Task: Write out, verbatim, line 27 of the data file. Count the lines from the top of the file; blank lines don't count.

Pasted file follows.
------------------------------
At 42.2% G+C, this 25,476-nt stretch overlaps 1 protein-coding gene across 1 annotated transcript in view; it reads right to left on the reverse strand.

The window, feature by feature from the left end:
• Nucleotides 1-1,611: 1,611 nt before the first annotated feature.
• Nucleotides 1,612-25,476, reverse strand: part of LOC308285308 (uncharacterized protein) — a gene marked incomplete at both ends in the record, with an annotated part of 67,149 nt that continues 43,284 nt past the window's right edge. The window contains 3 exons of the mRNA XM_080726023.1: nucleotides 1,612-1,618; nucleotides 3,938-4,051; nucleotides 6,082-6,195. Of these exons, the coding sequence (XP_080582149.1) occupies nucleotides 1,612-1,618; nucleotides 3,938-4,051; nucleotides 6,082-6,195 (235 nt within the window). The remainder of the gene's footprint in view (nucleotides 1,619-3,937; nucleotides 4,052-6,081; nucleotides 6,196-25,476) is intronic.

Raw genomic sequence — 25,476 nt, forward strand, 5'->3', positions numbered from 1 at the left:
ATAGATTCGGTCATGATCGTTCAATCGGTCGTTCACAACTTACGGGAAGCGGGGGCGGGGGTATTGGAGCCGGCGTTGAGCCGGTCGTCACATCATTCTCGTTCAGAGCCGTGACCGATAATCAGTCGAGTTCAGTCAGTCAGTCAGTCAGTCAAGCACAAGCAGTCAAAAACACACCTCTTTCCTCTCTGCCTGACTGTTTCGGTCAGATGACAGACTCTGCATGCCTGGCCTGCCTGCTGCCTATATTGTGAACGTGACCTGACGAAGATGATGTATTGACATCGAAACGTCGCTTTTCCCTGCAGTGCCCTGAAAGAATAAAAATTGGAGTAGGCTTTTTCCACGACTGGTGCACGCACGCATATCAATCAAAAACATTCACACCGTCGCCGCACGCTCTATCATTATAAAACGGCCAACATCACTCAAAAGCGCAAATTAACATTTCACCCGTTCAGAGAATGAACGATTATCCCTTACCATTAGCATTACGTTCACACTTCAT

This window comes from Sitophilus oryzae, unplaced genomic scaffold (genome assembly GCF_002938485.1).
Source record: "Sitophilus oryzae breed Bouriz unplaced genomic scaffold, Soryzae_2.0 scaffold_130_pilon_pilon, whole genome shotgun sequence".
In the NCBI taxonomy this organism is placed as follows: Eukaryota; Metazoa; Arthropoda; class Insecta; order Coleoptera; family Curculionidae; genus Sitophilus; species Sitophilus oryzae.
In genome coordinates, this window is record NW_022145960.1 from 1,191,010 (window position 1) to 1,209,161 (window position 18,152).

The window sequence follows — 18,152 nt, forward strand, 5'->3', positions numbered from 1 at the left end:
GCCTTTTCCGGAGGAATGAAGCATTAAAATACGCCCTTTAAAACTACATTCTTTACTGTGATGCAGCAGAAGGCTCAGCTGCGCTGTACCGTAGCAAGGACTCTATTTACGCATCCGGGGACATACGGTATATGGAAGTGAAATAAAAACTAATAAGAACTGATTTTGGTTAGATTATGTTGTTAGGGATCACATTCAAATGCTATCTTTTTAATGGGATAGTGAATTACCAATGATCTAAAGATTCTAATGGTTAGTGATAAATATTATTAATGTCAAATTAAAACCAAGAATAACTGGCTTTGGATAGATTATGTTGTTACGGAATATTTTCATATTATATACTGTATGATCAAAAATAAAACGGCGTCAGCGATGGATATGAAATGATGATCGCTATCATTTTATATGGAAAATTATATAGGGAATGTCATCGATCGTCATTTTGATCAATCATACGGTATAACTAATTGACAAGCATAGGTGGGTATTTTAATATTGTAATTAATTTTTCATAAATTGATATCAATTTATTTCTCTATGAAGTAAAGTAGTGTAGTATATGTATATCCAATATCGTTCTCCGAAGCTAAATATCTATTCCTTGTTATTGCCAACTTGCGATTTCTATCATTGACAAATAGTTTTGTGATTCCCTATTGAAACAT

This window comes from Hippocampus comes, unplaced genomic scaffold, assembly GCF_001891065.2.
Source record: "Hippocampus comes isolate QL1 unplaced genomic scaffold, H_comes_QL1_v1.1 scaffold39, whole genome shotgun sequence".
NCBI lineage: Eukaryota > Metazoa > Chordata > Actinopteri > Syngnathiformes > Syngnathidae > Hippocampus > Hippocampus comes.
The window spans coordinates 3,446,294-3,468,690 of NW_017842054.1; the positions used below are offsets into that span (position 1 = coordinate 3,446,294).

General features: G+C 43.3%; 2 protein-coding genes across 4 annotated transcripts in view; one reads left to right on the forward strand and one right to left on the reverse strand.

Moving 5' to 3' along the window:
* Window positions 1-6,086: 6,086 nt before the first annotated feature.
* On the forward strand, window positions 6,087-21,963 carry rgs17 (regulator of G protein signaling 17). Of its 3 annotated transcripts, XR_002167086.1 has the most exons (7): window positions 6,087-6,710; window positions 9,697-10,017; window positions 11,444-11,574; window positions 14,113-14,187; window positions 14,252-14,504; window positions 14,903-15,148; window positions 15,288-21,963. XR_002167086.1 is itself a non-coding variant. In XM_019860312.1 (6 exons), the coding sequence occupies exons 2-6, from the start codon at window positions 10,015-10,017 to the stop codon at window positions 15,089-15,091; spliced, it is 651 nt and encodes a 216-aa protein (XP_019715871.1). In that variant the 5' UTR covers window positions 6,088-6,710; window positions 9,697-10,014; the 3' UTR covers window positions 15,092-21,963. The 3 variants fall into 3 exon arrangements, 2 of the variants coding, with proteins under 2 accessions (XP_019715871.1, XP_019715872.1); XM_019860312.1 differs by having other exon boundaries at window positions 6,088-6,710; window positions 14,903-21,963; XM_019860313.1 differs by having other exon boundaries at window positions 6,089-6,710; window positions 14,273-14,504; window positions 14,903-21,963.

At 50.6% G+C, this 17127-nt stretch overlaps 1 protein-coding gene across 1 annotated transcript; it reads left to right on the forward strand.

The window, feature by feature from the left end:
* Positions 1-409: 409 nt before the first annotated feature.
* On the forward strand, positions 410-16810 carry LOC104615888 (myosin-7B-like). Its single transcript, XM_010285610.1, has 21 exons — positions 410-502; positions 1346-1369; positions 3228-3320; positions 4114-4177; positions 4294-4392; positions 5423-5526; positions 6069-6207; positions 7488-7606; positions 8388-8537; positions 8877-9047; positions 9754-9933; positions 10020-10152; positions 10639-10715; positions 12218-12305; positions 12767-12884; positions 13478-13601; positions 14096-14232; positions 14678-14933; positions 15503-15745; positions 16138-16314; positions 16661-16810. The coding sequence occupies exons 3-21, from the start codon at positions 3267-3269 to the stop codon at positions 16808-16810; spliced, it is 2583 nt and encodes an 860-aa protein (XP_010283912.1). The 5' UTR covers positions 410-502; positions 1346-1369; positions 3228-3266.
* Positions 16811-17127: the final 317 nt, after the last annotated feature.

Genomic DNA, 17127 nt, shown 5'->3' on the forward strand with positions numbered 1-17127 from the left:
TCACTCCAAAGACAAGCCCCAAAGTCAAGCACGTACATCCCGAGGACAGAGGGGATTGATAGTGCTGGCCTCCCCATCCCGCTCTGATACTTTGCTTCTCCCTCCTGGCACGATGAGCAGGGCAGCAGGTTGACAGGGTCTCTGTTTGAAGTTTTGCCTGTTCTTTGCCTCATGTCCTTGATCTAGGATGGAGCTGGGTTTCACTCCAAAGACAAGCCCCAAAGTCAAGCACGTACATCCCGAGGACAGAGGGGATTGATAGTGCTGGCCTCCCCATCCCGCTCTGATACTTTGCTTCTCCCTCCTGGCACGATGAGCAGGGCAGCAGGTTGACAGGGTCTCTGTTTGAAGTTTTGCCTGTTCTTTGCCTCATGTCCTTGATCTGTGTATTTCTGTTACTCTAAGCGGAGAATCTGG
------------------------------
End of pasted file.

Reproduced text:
TCACTCCAAAGACAAGCCCCAAAGTCAAGCACGTACATCCCGAGGACAGAGGGGATTGATAGTGCTGGCCTCCCCATCCCGCTCTGATACTTTGCTTCTCCCTCCTGGCACGATGAGCAGGGCAGCAGGTTGACAGGGTCTCTGTTTGAAGTTTTGCCTGTTCTTTGCCTCATGTCCTTGATCTAGGATGGAGCTGGGTTTCACTCCAAAGACAAGCCCCAAAGTCAAGCACGTACATCCCGAGGACAGAGGGGATTGATAGTGCTGGCCTCCCCATCCCGCTCTGATACTTTGCTTCTCCCTCCTGGCACGATGAGCAGGGCAGCAGGTTGACAGGGTCTCTGTTTGAAGTTTTGCCTGTTCTTTGCCTCATGTCCTTGATCTGTGTATTTCTGTTACTCTAAGCGGAGAATCTGG